Galerie Christophe Gaillard is pleased to present Verbs, Hannah Whitaker’s second solo exhibition with the gallery.
Verbs marks Whitaker’s most visually complex and ambitious photographs to date. For several years she has worked by layering exposures onto 4x5 film, shot through hand-cut paper screens. Made in 2016, the work presented here takes this procedure to new extremes. Requiring thorough previsualization, a given photograph may involve up to 30 screens (or 30 exposures), multiple locations, and several weeks of labor.
In this newest body of work, Whitaker turns her focus toward the body. Making frequent use of silhouettes, she combines the human form with blocks of color or the textures of materials such as a metal grate, a paper fan, or a newspaper. The resulting mark on the film is delineated less by the object itself than by cuts and holes in the screen.
The title of the show, Verbs, picks up on Whitaker’s continued interest in ways that photographs can participate in external systems, whether numerical, musical, or digital. In referring to a part of speech, the title situates the work within a structured linguistic system. Additionally, it emphasizes the actions that the bodies shown are engaged in, positioning these figures as active beings and refuting the conventional passivity of the photographic subject.
With a longstanding interest in forms of automation, Whitaker draws from the use of punch cards in the Jacquard loom, Charles Babbage’s 19th century calculators, and IBM’s early computers. Whitaker’s process, similarly involving paper cards with sets of holes, can be thought of as inputting information onto film. In this way, a set of screens is akin to a program that can be run repeatedly with different data sets. Accordingly, the show features several pairs of photographs, such as Stride 1 and Stride 2, shot with the same screen sets, compelling different content to adhere to one overarching visual schematic.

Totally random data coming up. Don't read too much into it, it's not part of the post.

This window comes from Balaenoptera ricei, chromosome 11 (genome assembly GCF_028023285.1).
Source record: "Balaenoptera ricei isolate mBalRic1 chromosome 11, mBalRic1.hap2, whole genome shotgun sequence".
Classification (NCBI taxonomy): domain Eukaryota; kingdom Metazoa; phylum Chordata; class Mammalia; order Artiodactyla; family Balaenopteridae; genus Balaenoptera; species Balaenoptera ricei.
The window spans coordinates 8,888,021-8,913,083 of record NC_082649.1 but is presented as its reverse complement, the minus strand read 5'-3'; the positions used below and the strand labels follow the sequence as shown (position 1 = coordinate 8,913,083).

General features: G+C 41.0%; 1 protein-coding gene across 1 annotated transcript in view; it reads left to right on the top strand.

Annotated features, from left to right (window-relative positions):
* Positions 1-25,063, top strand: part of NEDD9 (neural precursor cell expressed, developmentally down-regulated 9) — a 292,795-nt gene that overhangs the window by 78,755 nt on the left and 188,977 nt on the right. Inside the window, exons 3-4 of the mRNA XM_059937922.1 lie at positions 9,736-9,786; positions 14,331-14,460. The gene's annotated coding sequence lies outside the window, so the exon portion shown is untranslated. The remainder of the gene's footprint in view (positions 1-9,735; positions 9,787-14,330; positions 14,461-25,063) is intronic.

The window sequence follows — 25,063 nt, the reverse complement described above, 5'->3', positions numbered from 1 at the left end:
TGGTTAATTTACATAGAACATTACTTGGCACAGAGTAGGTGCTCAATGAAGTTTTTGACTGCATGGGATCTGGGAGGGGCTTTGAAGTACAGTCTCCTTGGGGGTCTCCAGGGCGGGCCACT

Mechanical and digital automation not only figure largely in her procedures, but also in the formal decisions evident in the resulting works. Her use of black and white patterns, bright colors (exposures of out-of-focus colored paper), and gradients (unevenly lit sheets of paper), recall the simplicity of late 80s/early 90s computer graphic software. The repetition and emotional detachment of her subjects bring to mind the deadpan clarity of information graphics. The use of overlapping, distinct visual elements, particularly in the four Picture Window works, mimic the visual cacophony of a crowded computer screen.
Whitaker’s use of analog processes to reflect on a highly digitized contemporary visual culture presents a central tension in the work. While the photographs are carefully managed and labored over, accidental misalignments where two exposures overlap are nonetheless visible, along with the fibers of the paper screens themselves. Hard lines and an artificial palette stand in contrast to the precisely rendered glimpses of humanity that only a large format photograph can offer. These moments, like the imperfections in alignment, inevitably slip through—a barely legible newspaper, a veiny foot, or strands of unkempt hair.